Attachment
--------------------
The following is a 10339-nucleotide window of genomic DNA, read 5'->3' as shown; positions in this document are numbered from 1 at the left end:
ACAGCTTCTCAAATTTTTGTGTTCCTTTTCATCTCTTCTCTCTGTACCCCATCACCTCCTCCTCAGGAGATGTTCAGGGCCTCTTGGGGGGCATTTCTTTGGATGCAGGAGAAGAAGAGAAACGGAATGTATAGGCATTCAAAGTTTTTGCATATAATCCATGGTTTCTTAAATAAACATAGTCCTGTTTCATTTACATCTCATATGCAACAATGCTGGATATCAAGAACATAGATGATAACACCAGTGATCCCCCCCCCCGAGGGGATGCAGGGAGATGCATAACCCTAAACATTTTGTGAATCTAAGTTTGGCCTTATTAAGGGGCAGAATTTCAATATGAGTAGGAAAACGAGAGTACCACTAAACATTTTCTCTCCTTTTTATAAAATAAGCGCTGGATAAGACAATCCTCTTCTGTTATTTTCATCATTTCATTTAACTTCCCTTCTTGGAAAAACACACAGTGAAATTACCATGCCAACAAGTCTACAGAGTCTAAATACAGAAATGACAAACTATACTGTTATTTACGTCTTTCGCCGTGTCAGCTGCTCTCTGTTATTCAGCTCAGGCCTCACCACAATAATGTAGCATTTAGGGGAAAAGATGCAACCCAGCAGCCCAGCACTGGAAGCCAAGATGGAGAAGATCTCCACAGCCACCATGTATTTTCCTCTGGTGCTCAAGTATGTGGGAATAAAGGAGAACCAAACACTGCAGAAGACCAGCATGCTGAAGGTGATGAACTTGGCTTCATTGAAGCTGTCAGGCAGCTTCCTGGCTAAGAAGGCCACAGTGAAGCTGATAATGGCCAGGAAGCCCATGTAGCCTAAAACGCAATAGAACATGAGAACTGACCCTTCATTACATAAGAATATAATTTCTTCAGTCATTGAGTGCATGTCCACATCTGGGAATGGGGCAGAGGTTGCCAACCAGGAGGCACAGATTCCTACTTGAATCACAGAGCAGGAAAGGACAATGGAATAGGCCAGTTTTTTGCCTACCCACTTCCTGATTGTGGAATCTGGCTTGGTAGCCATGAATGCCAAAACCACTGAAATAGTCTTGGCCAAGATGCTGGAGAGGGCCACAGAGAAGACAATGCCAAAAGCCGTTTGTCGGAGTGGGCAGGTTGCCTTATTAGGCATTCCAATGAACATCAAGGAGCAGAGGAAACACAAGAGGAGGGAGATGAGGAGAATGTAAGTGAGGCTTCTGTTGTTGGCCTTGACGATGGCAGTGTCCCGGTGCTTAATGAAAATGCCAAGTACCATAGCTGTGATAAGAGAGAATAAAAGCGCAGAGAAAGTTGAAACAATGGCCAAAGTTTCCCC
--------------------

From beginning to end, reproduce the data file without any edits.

The following is a 10339-nucleotide window of genomic DNA, read 5'->3' as shown; positions in this document are numbered from 1 at the left end:
ACAGCTTCTCAAATTTTTGTGTTCCTTTTCATCTCTTCTCTCTGTACCCCATCACCTCCTCCTCAGGAGATGTTCAGGGCCTCTTGGGGGGCATTTCTTTGGATGCAGGAGAAGAAGAGAAACGGAATGTATAGGCATTCAAAGTTTTTGCATATAATCCATGGTTTCTTAAATAAACATAGTCCTGTTTCATTTACATCTCATATGCAACAATGCTGGATATCAAGAACATAGATGATAACACCAGTGATCCCCCCCCCCGAGGGGATGCAGGGAGATGCATAACCCTAAACATTTTGTGAATCTAAGTTTGGCCTTATTAAGGGGCAGAATTTCAATATGAGTAGGAAAACGAGAGTACCACTAAACATTTTCTCTCCTTTTTATAAAATAAGCGCTGGATAAGACAATCCTCTTCTGTTATTTTCATCATTTCATTTAACTTCCCTTCTTGGAAAAACACACAGTGAAATTACCATGCCAACAAGTCTACAGAGTCTAAATACAGAAATGACAAACTATACTGTTATTTACGTCTTTCGCCGTGTCAGCTGCTCTCTGTTATTCAGCTCAGGCCTCACCACAATAATGTAGCATTTAGGGGAAAAGATGCAACCCAGCAGCCCAGCACTGGAAGCCAAGATGGAGAAGATCTCCACAGCCACCATGTATTTTCCTCTGGTGCTCAAGTATGTGGGAATAAAGGAGAACCAAACACTGCAGAAGACCAGCATGCTGAAGGTGATGAACTTGGCTTCATTGAAGCTGTCAGGCAGCTTCCTGGCTAAGAAGGCCACAGTGAAGCTGATAATGGCCAGGAAGCCCATGTAGCCTAAAACGCAATAGAACATGAGAACTGACCCTTCATTACATAAGAATATAATTTCTTCAGTCATTGAGTGCATGTCCACATCTGGGAATGGGGCAGAGGTTGCCAACCAGGAGGCACAGATTCCTACTTGAATCACAGAGCAGGAAAGGACAATGGAATAGGCCAGTTTTTTGCCTACCCACTTCCTGATTGTGGAATCTGGCTTGGTAGCCATGAATGCCAAAACCACTGAAATAGTCTTGGCCAAGATGCTGGAGAGGGCCACAGAGAAGACAATGCCAAAAGCCGTTTGTCGGAGTGGGCAGGTTGCCTTATTAGGCATTCCAATGAACATCAAGGAGCAGAGGAAACACAAGAGGAGGGAGATGAGGAGAATGTAAGTGAGGCTTCTGTTGTTGGCCTTGACGATGGCAGTGTCCCGGTGCTTAATGAAAATGCCAAGTACCATAGCTGTGATAAGAGAGAATAAAAGCGCAGAGAAAGTTGAAACAATGGCCAAAGTTTCCCC